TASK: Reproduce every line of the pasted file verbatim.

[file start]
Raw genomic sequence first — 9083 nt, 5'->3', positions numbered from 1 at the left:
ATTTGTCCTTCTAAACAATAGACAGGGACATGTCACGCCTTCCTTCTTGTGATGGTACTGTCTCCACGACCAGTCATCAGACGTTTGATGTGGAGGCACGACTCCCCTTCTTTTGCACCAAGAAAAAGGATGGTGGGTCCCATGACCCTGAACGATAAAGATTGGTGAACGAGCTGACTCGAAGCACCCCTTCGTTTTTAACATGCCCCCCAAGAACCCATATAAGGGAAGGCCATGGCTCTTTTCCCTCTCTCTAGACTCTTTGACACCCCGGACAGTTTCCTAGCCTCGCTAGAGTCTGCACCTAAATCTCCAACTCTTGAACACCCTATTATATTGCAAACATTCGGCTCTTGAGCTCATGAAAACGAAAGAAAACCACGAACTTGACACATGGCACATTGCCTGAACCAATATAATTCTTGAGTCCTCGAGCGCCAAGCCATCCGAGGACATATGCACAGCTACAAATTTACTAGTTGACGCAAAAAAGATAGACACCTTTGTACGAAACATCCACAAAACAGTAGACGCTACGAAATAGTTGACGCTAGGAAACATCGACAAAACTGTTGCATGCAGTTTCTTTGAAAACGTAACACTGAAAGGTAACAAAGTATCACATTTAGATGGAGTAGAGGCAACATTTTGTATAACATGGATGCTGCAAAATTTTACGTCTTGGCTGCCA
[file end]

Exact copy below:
Raw genomic sequence first — 9083 nt, 5'->3', positions numbered from 1 at the left:
ATTTGTCCTTCTAAACAATAGACAGGGACATGTCACGCCTTCCTTCTTGTGATGGTACTGTCTCCACGACCAGTCATCAGACGTTTGATGTGGAGGCACGACTCCCCTTCTTTTGCACCAAGAAAAAGGATGGTGGGTCCCATGACCCTGAACGATAAAGATTGGTGAACGAGCTGACTCGAAGCACCCCTTCGTTTTTAACATGCCCCCCAAGAACCCATATAAGGGAAGGCCATGGCTCTTTTCCCTCTCTCTAGACTCTTTGACACCCCGGACAGTTTCCTAGCCTCGCTAGAGTCTGCACCTAAATCTCCAACTCTTGAACACCCTATTATATTGCAAACATTCGGCTCTTGAGCTCATGAAAACGAAAGAAAACCACGAACTTGACACATGGCACATTGCCTGAACCAATATAATTCTTGAGTCCTCGAGCGCCAAGCCATCCGAGGACATATGCACAGCTACAAATTTACTAGTTGACGCAAAAAAGATAGACACCTTTGTACGAAACATCCACAAAACAGTAGACGCTACGAAATAGTTGACGCTAGGAAACATCGACAAAACTGTTGCATGCAGTTTCTTTGAAAACGTAACACTGAAAGGTAACAAAGTATCACATTTAGATGGAGTAGAGGCAACATTTTGTATAACATGGATGCTGCAAAATTTTACGTCTTGGCTGCCA